Well, as an Albertan, let me just say that I don’t think there’s a snowball’s chance in hell of Alberta separating any time soon. It’s just not much of an issue here.
There is plenty of annoyance with the federal Firearms registry, and more annoyance over other federal meddling. And if Chretien signs Kyoto and tries to use it as a back-door to federal control of our resources, there will truly be some screaming, and possibly widespread threats of separation.
But in the end, I don’t think Alberta is going anywhere. Quebec has been a lot closer to separating than Alberta ever has or probably will be, and in the end it stayed in confederation.
But what if Alberta did decide to hit the road? What would be the result?
Well, I think BC would probably want to go with us, but does Canada just sit still while it loses major oil reserves and its own Pacific coast? It’s hard to imagine that happening. In fact, it seems downright impossible. But if Alberta left without BC, BC would be cut off from the rest of Canada anyway. And that doesn’t seem likely either. But wouldn’t that be an interesting little country, if BC and Alberta and maybe Saskatchewan went off on their own? A small country with a defense pact with the U.S. and Canada, its own deepwater ports, and huge amounts of oil. Plus, a thriving industrial base, a strong economy, and tremendous amounts of good farmland. It would be the basis for a very strong little country. But that’s just a pipe dream, IMO.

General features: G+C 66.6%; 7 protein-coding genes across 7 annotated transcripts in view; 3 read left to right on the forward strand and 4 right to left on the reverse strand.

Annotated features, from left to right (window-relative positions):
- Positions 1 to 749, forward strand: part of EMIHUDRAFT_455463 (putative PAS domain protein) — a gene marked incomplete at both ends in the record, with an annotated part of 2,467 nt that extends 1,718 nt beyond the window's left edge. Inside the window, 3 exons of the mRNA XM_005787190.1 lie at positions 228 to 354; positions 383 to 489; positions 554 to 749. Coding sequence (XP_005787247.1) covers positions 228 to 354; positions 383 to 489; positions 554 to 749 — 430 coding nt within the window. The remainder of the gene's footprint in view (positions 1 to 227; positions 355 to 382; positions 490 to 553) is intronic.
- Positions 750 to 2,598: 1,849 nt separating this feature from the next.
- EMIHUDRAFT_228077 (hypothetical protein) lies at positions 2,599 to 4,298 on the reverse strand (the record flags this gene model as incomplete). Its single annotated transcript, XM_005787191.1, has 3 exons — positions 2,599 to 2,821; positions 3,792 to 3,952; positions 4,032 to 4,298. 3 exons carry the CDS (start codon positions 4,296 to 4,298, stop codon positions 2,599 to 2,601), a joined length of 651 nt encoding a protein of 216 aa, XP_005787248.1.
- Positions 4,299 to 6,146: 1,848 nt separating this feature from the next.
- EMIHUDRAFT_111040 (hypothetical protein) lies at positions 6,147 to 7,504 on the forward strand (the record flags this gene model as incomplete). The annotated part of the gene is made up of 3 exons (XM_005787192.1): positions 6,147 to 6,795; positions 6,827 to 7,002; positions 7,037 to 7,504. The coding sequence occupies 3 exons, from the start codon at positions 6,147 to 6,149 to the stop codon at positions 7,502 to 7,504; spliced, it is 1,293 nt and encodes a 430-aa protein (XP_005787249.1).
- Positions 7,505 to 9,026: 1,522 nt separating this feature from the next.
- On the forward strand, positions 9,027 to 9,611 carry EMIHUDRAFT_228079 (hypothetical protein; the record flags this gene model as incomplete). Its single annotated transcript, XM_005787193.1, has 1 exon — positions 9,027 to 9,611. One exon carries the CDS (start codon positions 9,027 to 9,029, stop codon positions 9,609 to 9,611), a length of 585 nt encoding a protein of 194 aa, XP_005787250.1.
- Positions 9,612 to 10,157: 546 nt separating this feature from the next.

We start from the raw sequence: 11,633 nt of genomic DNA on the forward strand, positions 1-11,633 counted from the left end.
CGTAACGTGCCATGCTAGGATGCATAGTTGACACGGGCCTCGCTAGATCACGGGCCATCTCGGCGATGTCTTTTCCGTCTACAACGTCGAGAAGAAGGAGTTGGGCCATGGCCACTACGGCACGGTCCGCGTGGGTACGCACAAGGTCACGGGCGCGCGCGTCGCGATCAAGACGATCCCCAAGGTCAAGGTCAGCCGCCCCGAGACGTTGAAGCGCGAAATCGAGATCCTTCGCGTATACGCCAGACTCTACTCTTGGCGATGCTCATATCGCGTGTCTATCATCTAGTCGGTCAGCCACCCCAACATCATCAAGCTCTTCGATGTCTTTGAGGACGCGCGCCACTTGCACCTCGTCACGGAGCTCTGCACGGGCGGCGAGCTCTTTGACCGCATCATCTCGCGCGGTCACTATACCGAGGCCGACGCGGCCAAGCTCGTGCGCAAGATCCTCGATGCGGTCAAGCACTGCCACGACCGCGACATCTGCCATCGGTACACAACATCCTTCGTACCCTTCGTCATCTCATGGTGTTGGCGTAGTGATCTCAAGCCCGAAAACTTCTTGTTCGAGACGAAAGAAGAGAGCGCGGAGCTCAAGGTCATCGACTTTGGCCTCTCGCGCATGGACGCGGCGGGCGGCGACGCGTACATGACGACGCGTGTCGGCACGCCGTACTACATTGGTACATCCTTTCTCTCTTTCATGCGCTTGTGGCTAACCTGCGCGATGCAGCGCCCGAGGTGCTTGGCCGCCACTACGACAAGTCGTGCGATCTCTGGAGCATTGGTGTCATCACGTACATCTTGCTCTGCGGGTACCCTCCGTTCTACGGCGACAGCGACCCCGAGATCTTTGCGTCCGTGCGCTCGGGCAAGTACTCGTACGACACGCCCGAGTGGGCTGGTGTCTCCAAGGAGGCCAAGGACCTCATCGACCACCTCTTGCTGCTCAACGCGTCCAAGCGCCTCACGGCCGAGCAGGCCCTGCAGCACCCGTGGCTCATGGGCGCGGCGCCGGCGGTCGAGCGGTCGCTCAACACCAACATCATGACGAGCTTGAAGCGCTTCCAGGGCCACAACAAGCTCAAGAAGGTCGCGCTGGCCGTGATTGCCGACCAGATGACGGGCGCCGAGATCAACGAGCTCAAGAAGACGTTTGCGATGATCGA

What might happen, however, is that if a real separation movement started, and it got to the point where referenda were being held and serious plans drawn up, then that might push Ottawa into finally recognizing Alberta’s demands for a Triple-E senate and proper regional representation. I could see Alberta using its leverage in order to force a more open parliamentary government with reforms that would make it look more like the United States’ Republic.
And that would be a very good thing for all of Canada. It is seriously hindered by our archaic and restrictive parliamentary system.
The other possibility could simply be a loosening of confederation. Alberta might be given more freedom to set up its own infrastructure. In fact, I understand there is some serious money being spent by some Alberta political groups to see if it’s feasible for Alberta to go a ‘3rd way’ like Quebec, with our own police force, our own health care system, and in general more autonomy over our own affairs. That might eventually be the solution Alberta works towards. I believe they are calling it a ‘firewall’ against rampant federalism.